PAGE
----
• @JimmyJames I figured it might, that's certainly convenient for situations where it fits, like this one. As you say, it's definitely preferable over rolling-your-own.
    – xtratic
    Mar 13, 2020 at 17:09
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    @LucianoFiandesio One thing I realized when doing some math around this is that you will want to have more bits in your filter than you have items. Otherwise your expected false-positive rate goes to 100% (per pigeon hole theorem). As you increase the number of hash functions, this extra headroom becomes more important.
    – JimmyJames
    Mar 13, 2020 at 17:24
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If the hash is missing, than it inserts it otherwise it blocks the operation.

Meaning that if the hash (of a set of attribute values) already exists then reject the operation without further consideration?

Are you sure that's what you want? Hashes aren't unique: very different values could end up with the same hash. I would think rejecting an operation because its hash happened to match an others is not actually what you want.

If the hash does not collide then that set of values is definitely unique.

If the hash does collide then do a secondary check to see if the current entity values actually match any of the (hopefully few) entities with the same hash.

Also consider the trade-off between cost of creating larger-more unique hashes compared to the cost of this secondary check when a hash collides.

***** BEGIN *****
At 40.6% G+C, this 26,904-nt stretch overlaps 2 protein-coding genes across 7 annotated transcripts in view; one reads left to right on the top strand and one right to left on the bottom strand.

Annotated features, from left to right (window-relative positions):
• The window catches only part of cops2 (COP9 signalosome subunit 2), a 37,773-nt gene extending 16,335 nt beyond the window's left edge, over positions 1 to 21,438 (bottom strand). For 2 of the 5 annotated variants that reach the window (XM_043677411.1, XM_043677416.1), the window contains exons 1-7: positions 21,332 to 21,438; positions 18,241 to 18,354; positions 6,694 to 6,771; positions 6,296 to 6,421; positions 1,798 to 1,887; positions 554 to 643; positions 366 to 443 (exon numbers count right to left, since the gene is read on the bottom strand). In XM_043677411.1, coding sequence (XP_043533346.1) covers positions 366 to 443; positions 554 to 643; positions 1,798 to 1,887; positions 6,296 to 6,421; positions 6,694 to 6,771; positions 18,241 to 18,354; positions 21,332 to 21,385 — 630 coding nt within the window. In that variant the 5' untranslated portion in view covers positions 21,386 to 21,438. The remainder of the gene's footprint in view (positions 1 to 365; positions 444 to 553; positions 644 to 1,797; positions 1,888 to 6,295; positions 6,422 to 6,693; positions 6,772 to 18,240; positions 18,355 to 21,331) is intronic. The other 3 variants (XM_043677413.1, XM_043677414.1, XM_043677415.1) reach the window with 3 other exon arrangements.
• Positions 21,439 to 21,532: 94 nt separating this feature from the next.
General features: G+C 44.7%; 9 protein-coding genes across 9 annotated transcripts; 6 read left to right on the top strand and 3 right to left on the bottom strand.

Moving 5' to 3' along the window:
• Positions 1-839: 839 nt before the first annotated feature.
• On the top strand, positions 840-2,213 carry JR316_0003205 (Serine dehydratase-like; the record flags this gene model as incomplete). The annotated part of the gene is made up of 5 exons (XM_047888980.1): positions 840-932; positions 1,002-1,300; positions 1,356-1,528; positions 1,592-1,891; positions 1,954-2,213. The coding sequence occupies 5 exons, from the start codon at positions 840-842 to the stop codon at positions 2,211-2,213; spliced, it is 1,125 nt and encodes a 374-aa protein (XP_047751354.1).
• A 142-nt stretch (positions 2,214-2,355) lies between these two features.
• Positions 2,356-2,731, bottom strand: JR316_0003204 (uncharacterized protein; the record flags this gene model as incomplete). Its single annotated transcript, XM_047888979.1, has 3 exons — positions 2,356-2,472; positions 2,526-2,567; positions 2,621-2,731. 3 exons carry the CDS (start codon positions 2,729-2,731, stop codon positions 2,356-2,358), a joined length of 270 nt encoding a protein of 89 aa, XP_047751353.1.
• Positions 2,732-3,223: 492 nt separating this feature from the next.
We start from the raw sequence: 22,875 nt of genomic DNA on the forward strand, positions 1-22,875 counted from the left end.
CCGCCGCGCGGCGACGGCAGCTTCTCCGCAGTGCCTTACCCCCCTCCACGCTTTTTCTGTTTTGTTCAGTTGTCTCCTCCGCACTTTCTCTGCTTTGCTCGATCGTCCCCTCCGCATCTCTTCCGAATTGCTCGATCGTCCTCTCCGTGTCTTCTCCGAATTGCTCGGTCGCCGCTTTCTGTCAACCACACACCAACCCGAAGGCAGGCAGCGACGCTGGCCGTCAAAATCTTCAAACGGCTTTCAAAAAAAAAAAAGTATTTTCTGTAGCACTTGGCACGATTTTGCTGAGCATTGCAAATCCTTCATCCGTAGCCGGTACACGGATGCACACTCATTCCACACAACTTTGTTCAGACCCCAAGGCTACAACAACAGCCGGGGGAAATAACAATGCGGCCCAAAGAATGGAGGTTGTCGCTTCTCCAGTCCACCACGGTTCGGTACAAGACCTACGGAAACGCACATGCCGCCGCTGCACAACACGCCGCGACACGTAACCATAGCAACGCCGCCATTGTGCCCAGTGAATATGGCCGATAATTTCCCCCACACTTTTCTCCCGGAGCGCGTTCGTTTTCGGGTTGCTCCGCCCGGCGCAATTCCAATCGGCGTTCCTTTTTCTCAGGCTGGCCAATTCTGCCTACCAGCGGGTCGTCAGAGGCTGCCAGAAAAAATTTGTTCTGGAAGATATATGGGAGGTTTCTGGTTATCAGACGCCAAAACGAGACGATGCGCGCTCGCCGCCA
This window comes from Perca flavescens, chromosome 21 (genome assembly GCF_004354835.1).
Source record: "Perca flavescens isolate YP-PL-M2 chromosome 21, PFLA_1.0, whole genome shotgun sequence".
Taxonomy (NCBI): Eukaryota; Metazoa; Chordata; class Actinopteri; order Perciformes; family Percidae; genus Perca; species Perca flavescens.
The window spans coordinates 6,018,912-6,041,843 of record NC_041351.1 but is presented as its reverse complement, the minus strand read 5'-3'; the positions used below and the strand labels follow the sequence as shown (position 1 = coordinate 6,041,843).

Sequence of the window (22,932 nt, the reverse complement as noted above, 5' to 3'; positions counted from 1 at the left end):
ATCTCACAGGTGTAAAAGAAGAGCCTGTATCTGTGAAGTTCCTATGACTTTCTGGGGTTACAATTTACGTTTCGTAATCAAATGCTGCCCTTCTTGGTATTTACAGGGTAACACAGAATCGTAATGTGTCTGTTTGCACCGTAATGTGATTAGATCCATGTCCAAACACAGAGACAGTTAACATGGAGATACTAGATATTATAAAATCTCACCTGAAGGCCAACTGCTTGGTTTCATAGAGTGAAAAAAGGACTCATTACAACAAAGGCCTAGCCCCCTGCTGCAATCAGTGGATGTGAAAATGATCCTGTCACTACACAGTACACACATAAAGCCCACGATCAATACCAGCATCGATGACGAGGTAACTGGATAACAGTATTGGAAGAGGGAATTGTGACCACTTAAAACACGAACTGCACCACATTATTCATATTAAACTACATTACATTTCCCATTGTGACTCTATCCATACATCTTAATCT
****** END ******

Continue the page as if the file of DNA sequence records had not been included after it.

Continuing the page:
Additionally:

We'll say a "key" is a user-defined set of attributes values which must be unique.

You don't need to include the attribute names in the hash, just hash the values in a consistent way.

If there can be multiple keys per entity then you'll need a different hash for each.

If a new key is introduced (including if a key changed) then you'll need to re-compute the hash for this new key for each entity; Probably an uncommon scenario but still something to consider.

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  • Quite a bit might depend on whether the most-likely outcome is that "it will be allowed" vs "it will be refused." If you can develop some kind of hash-string that can be used as a sentinel, indicating by its presence or by its absence that you don't have to look any farther, then "that would be a win" because it could drastically cut down on the number of time-consuming further checks that you would have to do. I'd definitely pursue this line of reasoning ... the hash isn't tasked with providing the answer but rather with telling you if you need to look harder for it. Mar 13, 2020 at 14:37
  • @MikeRobinson Exactly, a unique hash would means it's definitely "allowed". But even for the "refused" outcome the hash will help a good bit. I'll update my answer to explain in more detail.
    – xtratic
    Mar 13, 2020 at 14:56
  • @xtratic good point about hash collisions. A couple of considerations: speed is not the most relevant thing here, since insert and update happen asyncronously, so potentially I could use a "slower" but virtually collision free hashing algo (such as SHA-256) Mar 13, 2020 at 15:25
  • @LucianoFiandesio Yep, I guessed you might want to go for a larger hash and get fewer collisions. I expect you might also be able to configure a bloom index (mentioned by JimmyJames) to use longer hashes. Of course don't just go off guesses, tune properly if you really do need the performance boost as you say.
    – xtratic
    Mar 13, 2020 at 17:25